Big Ten

Shaking season-long free-throw woes, Dererk Pardon plays hero at the line for Northwestern

Shaking season-long free-throw woes, Dererk Pardon plays hero at the line for Northwestern

SALT LAKE CITY — If you've been watching Northwestern all season, Dererk Pardon stepping to the free-throw line to take high-pressure shots in the NCAA tournament might not have been the most confidence-inspiring sight.

But Pardon, who shot 51.7 percent from the charity stripe this year, stepped up in a gigantic way.

In the final four minutes and six seconds of Northwestern's 68-66 win over Vanderbilt on Thursday, Pardon knocked down six free throws, helping the Wildcats at the most critical of times.

But while that was something that surprised all onlookers, it didn't catch any of Pardon's teammates by surprise.

"I wasn't surprised at all," Scottie Lindsey said. "That's a part of his game that he works on all the time. He takes pride in trying to be a good free-throw shooter, and today it worked out. He was very clutch for us down the stretch."

"I shoot free throws with Dererk all the time, and he makes every one," Sanjay Lumpkin said. "He'll go 10-for-10 multiple times. We all have confidence in him to knock them down."

Well he sure did Thursday, and it's hard to imagine the Cats winning without Pardon making those six shots.

Vanderbilt shrunk what was once a 15-point second-half lead down to two with about five minutes to play. After both teams took turns missing 3-pointers, Pardon hit the first two to stretch things back to five with about four minutes left.

Vandy kept coming, and the second pair of foul shots came a minute and a half later, when three straight Commodore free throws sliced the gap to just a point.

Vandy kept coming, and the Commodores had a lead with a minute and a half to play and again with 38 seconds left. Pardon again hit two free throws, this time in the final minute to tie the game and then put the Cats back on top.

Pardon's free throws didn't just go in, they were as big as they come.

"I just had to focus," Pardon said. "I feel like when I focus, I make my free throws. A lot of times when I miss them, I'm not as focused. So I just had to focus in, lock in, and I felt like I was good.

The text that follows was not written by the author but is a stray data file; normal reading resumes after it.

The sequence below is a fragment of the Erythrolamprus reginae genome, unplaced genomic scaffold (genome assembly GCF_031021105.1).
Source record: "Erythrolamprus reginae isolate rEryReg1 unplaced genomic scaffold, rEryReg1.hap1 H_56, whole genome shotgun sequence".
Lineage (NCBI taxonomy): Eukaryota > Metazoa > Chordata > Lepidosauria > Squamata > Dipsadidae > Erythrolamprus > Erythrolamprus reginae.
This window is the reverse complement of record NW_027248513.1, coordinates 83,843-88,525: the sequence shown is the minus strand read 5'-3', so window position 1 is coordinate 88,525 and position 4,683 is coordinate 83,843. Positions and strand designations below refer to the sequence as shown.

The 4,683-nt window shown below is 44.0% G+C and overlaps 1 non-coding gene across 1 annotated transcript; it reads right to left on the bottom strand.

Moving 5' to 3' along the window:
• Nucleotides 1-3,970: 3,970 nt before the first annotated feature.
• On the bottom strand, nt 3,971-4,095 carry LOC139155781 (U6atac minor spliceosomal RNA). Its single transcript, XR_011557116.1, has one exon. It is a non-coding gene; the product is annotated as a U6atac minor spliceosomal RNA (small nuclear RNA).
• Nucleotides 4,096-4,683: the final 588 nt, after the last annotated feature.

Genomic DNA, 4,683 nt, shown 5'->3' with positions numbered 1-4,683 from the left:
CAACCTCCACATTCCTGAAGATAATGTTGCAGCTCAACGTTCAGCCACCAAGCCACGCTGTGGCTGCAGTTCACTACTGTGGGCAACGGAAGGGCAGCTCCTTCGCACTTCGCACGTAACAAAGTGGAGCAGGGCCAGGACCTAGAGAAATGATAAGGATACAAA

"That's the moment I think about all the time in practice when I'm shooting my free throws: down one or down two, and I have to make both or I have to make one. Having that pressure on during practice where it comes game time, you knock them down."

Pardon has obviously been a huge part of things for Northwestern this season, and Thursday he was statistically the team's second-best performer, putting up a double-double for the fourth time this season. He finished with 14 points and 11 rebounds.

"He's got a quite confidence to him. He's a man of few words, he doesn't say much. He works his tail off," Chris Collins said. "After every practice, there's nobody in the gym more. He's doing free-throw shooting games, pressure free throws with coaches, with other teammates. He's worked incredibly hard. And he's got a calmness to him that I love. It wasn't going well for him in the first half, he had some turnovers, they were doubling him, getting the ball out of his hands. And he just steadied it, and I thought he played a fantastic second half."

Illini play freshman quarterback Cam Thomas for first time, but still fall at Minnesota

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USA TODAY

Illini play freshman quarterback Cam Thomas for first time, but still fall at Minnesota

While Saturday's trip to the Twin Cities featured some more of the same for the Fighting Illini, it marked important step in Lovie Smith's rebuilding project.

Freshman quarterback Cam Thomas, a Marian Catholic product, saw action for the first time in his collegiate career, Smith busting out a new option at the game's most important position. Thomas threw a nasty pick six, but he did lead Illinois in rushing in a 24-17 loss at Minnesota.